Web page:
Sunday, May 20, 2012

Farm Dog

My husband and I, before we had our son, once owned a dog named Lucy. She was perfect, or at least looking back on it now, she was the kind of dog that I wish I still had. Lucy was a blue heeler-border collie mix, smart as a whip and listened well. She was our baby before our baby. But when we moved to Japan, we gave her up, not wanting to put her through the move.

Fast forward. We bought a farm with plenty of property. Our son is almost 4 years old. And my husband works long hours and spends nights away from home on a regular basis. I felt it necessary to have a dog. I have always felt safer with a canine companion around to hear noises and bark into the night. So we searched for a dog like Lucy.

We ended up with Roan. Roan is a pure bred blue heeler. Named after her color, she looks just like a blue roan horse. A cattle dog, that lives to heard. She follows us around nosing at our heels. We got her as a young puppy. She had never seen grass before and nearly had a seizure when we set her on the lawn upon bringing her home. Roan is hyper and irritating and stubborn. She doesn't learn her lessons, she makes the same mistakes over and over. She pulls my flower bulbs out of the garden. She digs through the trash. She nearly trips you while trying to get into the house when you bring home groceries. She jumps into the air trying to get your attention, and when you finally pet her, she piddles all over from excitement. Our son cried on a regular basis from being knocked down by an over excited Roan. She is in fact everything that I hate about having a dog. Many times upon finding a favorite something destroyed, I told my husband to take her to the humane society. I spent weeks trying to figure out a way to break it to my son that Roan just wasn't working out.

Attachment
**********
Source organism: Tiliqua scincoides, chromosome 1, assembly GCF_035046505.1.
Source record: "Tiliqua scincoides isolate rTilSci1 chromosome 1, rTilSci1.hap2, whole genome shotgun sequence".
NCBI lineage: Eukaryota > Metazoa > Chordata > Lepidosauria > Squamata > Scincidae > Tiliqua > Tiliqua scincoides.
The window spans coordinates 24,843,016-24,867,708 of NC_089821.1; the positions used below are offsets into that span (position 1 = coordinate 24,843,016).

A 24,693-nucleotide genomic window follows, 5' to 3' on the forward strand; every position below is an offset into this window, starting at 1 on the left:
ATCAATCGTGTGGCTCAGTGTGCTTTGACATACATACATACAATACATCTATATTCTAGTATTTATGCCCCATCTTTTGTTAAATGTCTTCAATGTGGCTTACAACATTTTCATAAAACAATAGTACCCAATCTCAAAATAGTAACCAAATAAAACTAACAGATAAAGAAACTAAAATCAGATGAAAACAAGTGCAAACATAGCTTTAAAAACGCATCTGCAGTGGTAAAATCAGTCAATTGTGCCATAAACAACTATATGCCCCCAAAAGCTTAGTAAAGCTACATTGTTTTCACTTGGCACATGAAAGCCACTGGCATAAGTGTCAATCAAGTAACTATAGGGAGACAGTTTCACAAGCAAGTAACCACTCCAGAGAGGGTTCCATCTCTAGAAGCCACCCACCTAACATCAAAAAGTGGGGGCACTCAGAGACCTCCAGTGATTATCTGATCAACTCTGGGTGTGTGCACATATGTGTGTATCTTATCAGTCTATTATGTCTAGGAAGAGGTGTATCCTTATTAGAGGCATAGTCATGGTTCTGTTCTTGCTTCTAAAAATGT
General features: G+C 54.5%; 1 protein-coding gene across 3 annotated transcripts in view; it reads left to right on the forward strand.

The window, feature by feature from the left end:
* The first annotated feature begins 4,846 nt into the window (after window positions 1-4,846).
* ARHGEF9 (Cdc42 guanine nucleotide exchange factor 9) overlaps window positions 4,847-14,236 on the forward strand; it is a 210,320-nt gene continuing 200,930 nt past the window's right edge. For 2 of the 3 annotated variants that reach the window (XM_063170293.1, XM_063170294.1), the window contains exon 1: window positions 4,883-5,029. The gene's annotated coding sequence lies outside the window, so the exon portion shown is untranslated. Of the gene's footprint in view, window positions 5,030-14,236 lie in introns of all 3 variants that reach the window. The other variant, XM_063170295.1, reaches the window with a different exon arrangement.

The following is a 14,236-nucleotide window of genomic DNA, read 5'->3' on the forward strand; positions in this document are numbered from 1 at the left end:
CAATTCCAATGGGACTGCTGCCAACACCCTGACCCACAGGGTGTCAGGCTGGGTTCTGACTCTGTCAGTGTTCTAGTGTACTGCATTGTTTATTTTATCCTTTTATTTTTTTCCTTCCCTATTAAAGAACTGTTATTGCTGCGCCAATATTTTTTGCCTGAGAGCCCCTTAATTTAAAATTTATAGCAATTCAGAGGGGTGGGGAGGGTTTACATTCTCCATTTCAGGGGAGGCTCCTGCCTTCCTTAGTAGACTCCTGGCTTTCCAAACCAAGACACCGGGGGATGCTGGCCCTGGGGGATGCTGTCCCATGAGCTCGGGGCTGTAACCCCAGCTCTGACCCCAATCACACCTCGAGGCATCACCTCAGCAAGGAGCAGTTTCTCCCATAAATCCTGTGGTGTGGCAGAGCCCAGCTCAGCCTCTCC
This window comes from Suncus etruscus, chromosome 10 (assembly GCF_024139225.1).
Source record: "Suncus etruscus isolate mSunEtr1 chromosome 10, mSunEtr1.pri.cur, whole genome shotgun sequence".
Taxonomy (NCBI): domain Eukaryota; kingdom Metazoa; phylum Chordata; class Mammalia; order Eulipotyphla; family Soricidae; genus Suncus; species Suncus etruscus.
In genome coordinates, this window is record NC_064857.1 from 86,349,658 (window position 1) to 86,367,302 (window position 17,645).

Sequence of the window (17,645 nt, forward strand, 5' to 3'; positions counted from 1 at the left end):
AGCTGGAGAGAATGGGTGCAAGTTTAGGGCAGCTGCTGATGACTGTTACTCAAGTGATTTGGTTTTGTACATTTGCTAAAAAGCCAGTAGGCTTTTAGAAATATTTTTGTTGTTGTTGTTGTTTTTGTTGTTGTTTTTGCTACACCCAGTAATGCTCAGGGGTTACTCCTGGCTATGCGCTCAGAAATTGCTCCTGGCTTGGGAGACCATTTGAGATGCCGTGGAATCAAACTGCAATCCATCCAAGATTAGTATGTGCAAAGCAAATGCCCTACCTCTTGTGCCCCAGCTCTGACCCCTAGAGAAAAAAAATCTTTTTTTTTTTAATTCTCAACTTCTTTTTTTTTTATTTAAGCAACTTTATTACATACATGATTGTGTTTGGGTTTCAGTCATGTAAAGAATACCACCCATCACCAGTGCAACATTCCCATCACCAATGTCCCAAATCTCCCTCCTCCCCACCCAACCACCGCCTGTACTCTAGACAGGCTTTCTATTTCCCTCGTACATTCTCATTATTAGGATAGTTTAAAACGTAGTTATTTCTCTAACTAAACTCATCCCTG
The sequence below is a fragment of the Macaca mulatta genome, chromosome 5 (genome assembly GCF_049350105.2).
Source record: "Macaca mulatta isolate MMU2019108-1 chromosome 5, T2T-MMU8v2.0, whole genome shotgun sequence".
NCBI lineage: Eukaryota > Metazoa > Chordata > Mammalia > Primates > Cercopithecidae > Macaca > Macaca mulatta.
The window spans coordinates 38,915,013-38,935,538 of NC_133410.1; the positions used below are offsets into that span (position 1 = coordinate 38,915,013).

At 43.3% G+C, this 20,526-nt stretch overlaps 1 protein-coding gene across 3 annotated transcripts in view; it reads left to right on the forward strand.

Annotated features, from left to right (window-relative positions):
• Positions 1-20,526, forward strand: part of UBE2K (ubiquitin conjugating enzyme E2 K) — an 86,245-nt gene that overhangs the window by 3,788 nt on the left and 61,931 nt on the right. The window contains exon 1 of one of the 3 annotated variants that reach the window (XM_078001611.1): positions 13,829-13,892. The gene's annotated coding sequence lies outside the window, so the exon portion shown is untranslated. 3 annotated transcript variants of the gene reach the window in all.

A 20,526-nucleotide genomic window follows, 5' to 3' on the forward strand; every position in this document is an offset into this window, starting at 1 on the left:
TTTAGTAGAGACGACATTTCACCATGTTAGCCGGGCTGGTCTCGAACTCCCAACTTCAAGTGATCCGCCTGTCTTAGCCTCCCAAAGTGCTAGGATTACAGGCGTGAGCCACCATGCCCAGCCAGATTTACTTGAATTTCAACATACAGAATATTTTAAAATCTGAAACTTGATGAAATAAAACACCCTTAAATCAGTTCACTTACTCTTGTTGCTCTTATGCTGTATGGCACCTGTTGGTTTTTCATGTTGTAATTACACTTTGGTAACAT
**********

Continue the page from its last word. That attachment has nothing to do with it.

We had a mole problem. Mole hills were popping up in my nice green lawn, I was not thrilled. I bought a trap, but before I could even get it in place we caught Roan with a mole in her mouth. She had sniffed it out and dug it up from the ground. A few days later we found her with another mole. Huh. I've never seen a mole hunting dog. One afternoon our pigs escaped their pen and made their way down to my neighbors pasture to graze. After trying for an hour to get them back home by myself, exasperated I looked at Roan and told her to take them home. She went to work, herding them the whole way back to their pen. With no training, just on pure instinct alone, she did what generations of cattle dogs did before her. I hated that I was impressed. A few nights ago there was a pack of coyotes in our driveway, no doubt they came for the chickens. Roan sleeps on the front porch, protecting. As I lay in bed, I could hear her communicating with the coyotes in high pitched yips. They ran away. This week we put in a garden and had 8 yards of topsoil delivered. We shovelled for hours in the hot sun spreading the dirt out. Roan was right there with us, at the top of the pile digging away, helping us.

 I hadn't noticed any misbehaving from her in awhile. She was starting to grow on me. It was like she woke up one morning in her chair on the front porch and realized that she needed to act like a member of the family. And as I sat this morning drinking my coffee in the warm sunshine, I watched as my son and Roan rolled around on the grass together and played hide and seek. I realized then that she had worked her way into our family even though we were so hesitant. Roan seems to have earned her keep. I think just maybe, if we applied a little more effort the way that she has, we just might, have us a good Farm Dog.

1 comment:

Emma Banks said...

Hi Emily! I had a question for you about possibly collaborating on something and was hoping you could email me back to discuss? Thanks so much!

- Emma

emmabanks9 (at) gmail (dot) com